A certified celluloid classic, a crowd-pleasing trilogy, and an original if less than definitive "history" of the cinema: there's something for everybody this week.
Thursday: Citizen Kane is the Ulysses of film: hugely influential, yet more talked about than seen. But its ubiquitous position atop the American Film Institute's list of all-time great movies remains deserved - nobody developed the language of cinema, and invented so many of the techniques we now take for granted in our fillums, as much as Orson Welles did in his astonishing debut. It's showing at BFI Southbank at 8.40pm, tickets £8.60 or £6.25 concessions.
Sunday: Fancy a spot of weekend masochism? The Rio in Dalston have taken the brave step of showing, in its entirety, Jean-Luc Godard's Histoire(s) du Cinema (pictured). Made over ten years, this is, being Godard, no mere whimsical trawl the medium from Lumiere to Lucas, but a baffling montage of images and sounds, juxtaposed together into a mood-piece some four hours in length and eschewing clear meaning at every cut. Histoire(s) du Cinema is required viewing for the Godard completist but perhaps not the ideal film to watch on a first date. Tickets are £10/£8 concessions, and the show begins at 1pm.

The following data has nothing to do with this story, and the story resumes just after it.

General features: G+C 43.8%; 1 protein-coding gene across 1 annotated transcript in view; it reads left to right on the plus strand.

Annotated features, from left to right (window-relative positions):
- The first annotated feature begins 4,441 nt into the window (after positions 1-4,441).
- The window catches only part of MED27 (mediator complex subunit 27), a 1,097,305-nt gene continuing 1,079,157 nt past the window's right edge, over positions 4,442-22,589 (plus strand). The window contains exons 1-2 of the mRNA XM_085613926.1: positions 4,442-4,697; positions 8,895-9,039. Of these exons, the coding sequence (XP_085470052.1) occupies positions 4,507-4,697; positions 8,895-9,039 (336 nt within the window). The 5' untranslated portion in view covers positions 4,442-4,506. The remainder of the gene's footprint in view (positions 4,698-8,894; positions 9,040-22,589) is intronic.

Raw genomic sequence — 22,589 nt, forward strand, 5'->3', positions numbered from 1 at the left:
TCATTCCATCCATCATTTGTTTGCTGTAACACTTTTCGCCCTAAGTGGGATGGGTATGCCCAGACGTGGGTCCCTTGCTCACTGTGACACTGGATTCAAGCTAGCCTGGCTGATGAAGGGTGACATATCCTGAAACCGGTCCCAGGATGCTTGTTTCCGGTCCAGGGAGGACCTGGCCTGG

Or... if you'd prefer an equally long, if not so obtuse, afternoon's worth of entertainment, then drop in to the Roxy where the Indiana Jones trilogy will be playing from 2pm. £3 cover charge gets you entry to the first three films. Any mention of the Crystal Skull is strictly verboten.
Monday: A fine Hitchcock double-bill graces the Prince Charles Cinema in Leicester Square this evening. At 6.40pm, join a wheelchair-bound Jimmy Stewart as he investigates the odd goings-on out the back of his apartment in Rear Window. Then let Bernard Hermann's still-sinister score slide down your neck as a startled Janet Leigh is surprised in the shower by a certain Norman Bates: Psycho is on at 9.00pm.
Tuesday: Despite, or perhaps because of, it's strict theocratic government, Iran has produced some of the finest arthouse films over recent decades. Samira Makhmalbaf was barely 20 when she made Blackboards in 2000, yet this story of Kurdish teachers fleeing the Iran-Iraq war claimed awards at Cannes and other festivals. It's on at Riverside Studios, Hammersmith, at 6pm. Tickets are £7.50, £6.50 concessions, and the tickets will also get you into Buddha Collapsed Out Of Shame right afterward.